- Cinder blocks generally have dimensions of 8" x 16". While they provide uncompromising strength, their size and weight may cause your gaebo to sink if the ground below it is soft. Use multiples of cinder blocks and overlapping rows to guard against any sinking.
typical cinder block
What We Recommend
When using cinder blocks for your gazebo foundation, we suggest the following (depending on the size of your structure, the recommendations below may be adjusted accordingly):
- Attach a skirt to your structure to hide the cinder block foundation. We provide one row of skirting which you can use to cover the foundation underneath. Skirting can also help to keep pesky critters out from the bottom of your gazebo. If you'd like more rows of skirting (because your structure is elevated), they can be purchased when you place your order.
Level of Difficulty: Moderate
Super spikes are generally used in situations where one end of your gazebo needs to be raised to provide a level foundation and you do not want to go through the trouble of pouring footings. In some instances, you may want to elevate the floor of your Summerwood gazebo; super spikes enable you to do this.
Before you visit your local building supply store to purchase super spikes, check your jurisdiction's building codes for rules and regulations about using them (there may be some special rules you'll have to consider).
A Word About Super Spikes
- Super spikes should not be used if your area is prone to frost conditions. Typically, super spikes are used in warm climates, which do not experience frost.
- Super spikes are not included with your kit.
Typical installation of super spikes.
What We Recommend
When using super spikes for your gazebo foundation, we suggest the following (depending on the size of your structure, the recommendations below may be adjusted accordingly):
- If your gazebo is elevated, you can attach a skirt, lattice (available at your local hardware store), or stairs to hide your foundation and super spikes. If you'd like material to build a set of stairs, let us know at the time of your purchase and we'll provide it.
- Six inches of skirting is included with your kit. If you require more, please let us know at the time of your purchase.
Take advantage of a steep slope by adding stairs.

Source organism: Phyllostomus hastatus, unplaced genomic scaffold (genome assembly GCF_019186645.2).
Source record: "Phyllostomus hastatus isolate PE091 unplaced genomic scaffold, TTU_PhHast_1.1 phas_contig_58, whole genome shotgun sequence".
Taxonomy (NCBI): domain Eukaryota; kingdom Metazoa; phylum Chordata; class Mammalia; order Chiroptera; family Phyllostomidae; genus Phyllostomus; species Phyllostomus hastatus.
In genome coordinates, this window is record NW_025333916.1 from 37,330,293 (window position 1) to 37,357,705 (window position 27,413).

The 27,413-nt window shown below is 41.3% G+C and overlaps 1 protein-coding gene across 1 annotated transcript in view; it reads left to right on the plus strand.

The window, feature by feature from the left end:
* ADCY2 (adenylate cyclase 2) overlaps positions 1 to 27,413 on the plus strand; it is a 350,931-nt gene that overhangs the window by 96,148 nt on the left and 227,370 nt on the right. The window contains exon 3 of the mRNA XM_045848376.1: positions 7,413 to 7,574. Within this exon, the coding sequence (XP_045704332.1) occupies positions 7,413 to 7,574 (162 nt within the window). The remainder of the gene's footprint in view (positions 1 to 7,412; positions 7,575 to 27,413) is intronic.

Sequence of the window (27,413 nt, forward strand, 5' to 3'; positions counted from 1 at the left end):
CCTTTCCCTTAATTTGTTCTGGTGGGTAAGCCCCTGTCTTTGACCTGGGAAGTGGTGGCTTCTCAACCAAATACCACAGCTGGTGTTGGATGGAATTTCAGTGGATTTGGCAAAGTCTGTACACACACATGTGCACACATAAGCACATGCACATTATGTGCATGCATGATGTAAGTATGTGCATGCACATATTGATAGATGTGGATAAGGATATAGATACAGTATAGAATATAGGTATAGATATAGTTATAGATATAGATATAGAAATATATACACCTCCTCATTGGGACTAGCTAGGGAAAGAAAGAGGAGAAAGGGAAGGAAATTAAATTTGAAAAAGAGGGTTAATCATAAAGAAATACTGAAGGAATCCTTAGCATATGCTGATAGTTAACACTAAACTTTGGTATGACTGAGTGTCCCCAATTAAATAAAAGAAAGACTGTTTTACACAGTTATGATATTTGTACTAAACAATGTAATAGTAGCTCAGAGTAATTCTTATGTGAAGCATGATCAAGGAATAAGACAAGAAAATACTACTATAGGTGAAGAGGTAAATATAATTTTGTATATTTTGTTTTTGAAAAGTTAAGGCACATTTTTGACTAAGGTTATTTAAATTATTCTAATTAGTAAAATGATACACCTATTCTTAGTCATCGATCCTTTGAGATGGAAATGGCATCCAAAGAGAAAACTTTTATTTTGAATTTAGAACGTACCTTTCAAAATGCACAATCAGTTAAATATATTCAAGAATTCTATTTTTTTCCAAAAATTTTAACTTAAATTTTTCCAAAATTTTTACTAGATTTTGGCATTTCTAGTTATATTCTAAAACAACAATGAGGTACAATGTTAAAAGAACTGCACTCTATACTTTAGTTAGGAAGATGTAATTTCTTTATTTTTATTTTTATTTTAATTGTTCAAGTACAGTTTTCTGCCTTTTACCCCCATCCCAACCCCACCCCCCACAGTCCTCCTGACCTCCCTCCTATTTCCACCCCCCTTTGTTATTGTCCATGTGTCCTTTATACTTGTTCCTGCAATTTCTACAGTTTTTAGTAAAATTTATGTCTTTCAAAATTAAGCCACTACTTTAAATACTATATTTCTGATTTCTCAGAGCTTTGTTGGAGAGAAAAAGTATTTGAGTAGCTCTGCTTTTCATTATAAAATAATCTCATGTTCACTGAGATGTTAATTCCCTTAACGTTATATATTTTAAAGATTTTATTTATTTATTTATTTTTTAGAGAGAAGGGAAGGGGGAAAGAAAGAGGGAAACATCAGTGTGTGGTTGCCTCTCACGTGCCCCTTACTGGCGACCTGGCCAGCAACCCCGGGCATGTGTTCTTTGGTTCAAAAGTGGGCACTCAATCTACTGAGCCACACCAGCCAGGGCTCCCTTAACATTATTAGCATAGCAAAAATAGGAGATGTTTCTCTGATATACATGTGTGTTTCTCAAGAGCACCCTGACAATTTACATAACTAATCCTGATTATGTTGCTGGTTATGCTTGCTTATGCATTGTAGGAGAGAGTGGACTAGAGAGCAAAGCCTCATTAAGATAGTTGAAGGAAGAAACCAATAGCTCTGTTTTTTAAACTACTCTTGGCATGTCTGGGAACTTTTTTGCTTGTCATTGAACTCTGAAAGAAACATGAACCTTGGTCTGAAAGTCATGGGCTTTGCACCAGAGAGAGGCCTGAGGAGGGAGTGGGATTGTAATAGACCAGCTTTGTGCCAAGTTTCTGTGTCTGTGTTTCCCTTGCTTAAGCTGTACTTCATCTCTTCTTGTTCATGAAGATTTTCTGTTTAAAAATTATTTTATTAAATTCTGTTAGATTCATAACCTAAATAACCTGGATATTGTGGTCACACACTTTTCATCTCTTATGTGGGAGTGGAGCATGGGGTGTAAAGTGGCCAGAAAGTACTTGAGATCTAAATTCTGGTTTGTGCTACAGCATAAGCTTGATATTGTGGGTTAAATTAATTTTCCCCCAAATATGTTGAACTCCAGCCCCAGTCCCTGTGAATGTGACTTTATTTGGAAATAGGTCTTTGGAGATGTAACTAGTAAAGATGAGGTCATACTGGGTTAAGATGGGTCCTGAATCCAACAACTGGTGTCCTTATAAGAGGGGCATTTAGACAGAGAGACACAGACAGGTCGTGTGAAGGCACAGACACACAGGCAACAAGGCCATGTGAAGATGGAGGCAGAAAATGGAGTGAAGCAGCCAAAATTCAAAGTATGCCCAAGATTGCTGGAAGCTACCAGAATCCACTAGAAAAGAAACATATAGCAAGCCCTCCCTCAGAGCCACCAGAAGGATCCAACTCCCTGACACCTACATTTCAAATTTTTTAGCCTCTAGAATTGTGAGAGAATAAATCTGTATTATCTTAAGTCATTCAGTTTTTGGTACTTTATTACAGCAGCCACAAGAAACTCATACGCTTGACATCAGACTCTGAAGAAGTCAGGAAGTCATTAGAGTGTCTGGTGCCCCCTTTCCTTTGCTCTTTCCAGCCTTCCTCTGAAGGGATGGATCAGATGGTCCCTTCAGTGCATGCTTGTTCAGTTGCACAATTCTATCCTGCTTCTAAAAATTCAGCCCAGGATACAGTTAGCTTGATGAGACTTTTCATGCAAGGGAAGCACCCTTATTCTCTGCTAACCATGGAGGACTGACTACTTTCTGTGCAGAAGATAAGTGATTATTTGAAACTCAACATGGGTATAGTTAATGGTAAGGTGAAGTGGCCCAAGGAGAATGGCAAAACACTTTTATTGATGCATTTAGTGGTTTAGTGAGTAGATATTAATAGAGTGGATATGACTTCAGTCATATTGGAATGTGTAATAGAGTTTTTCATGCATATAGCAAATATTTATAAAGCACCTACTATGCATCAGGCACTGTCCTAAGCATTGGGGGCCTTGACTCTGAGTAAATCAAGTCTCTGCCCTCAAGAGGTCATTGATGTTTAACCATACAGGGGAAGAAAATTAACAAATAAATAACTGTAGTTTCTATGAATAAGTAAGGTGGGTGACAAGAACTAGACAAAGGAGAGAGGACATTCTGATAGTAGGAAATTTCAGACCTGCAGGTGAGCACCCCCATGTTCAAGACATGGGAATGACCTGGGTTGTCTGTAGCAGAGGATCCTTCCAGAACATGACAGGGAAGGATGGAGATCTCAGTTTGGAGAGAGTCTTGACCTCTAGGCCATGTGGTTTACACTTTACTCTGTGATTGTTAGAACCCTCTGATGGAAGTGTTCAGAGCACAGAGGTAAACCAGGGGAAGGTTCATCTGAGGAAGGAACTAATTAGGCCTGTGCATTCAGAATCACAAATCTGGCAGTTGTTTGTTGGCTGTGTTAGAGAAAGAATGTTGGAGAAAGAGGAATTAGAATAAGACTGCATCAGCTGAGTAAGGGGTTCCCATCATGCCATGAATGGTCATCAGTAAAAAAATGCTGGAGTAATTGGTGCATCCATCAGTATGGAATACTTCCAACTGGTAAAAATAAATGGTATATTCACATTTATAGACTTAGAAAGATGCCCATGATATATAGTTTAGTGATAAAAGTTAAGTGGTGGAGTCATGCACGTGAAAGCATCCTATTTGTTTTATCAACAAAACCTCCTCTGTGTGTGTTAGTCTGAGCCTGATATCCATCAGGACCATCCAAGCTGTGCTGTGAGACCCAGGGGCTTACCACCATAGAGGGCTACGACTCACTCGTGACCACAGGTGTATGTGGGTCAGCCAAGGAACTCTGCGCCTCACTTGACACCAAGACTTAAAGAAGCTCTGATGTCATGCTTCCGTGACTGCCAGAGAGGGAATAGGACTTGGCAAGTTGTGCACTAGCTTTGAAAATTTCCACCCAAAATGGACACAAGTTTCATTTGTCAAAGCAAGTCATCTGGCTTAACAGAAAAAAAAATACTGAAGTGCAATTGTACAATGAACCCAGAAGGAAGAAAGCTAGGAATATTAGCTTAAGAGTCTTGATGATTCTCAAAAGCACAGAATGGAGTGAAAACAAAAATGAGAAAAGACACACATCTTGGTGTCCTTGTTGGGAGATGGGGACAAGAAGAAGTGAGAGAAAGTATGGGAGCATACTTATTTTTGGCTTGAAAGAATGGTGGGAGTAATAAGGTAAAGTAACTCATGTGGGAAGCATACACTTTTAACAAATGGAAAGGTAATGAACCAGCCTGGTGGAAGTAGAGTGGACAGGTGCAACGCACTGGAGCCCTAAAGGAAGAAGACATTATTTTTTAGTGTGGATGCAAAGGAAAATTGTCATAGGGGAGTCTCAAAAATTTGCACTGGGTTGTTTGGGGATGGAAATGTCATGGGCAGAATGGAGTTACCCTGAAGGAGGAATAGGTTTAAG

A lattice skirt finishes off the base nicely.
Level of Difficulty: More Challenging
Sonotube, also known as concrete footings, are used in situations where a gazebo needs to be raised, the ground is very uneven, or a building permit is required (i.e. in some areas a building permit is required if the area of the structure exceeds 110 square feet). Check your jurisdiction's building codes for rules and regulations.
Concrete footings can be expensive to install, as they must be used for your entire gazebo. However, they provide the necessary support for structures that are, for example, situated on a steep slope.
A Word About Sonotube/Concrete Footings
- Concrete footings are not included in your kit.
- If you prefer some experienced help when pouring your concrete footings, simply tell us. We are happy to recommend contractors in your area.
An example of what concrete footings look like installed on a large gazebo.
Concrete Footings & Your Gazebo
Here's what you need to know when laying the gazebo foundation for your Summerwood floor using concrete footings:
- Before you begin digging holes for your concrete footings, it is very important to check with your local area's building codes for rules and regulations. You can also contract the services of an experienced building inspector to help you determine the appropriate size and depth of your concrete footings, before and after they have been installed.
- Contact your local utility company to check if you will be digging near underground cables or gas lines.
- Once you have confirmed the legal size and depth of your concrete footings, you can dig the holes by hand with a digger or ask a friend to help. Your local hardware store will be able to offer other digging suggestions that work optimally in your area.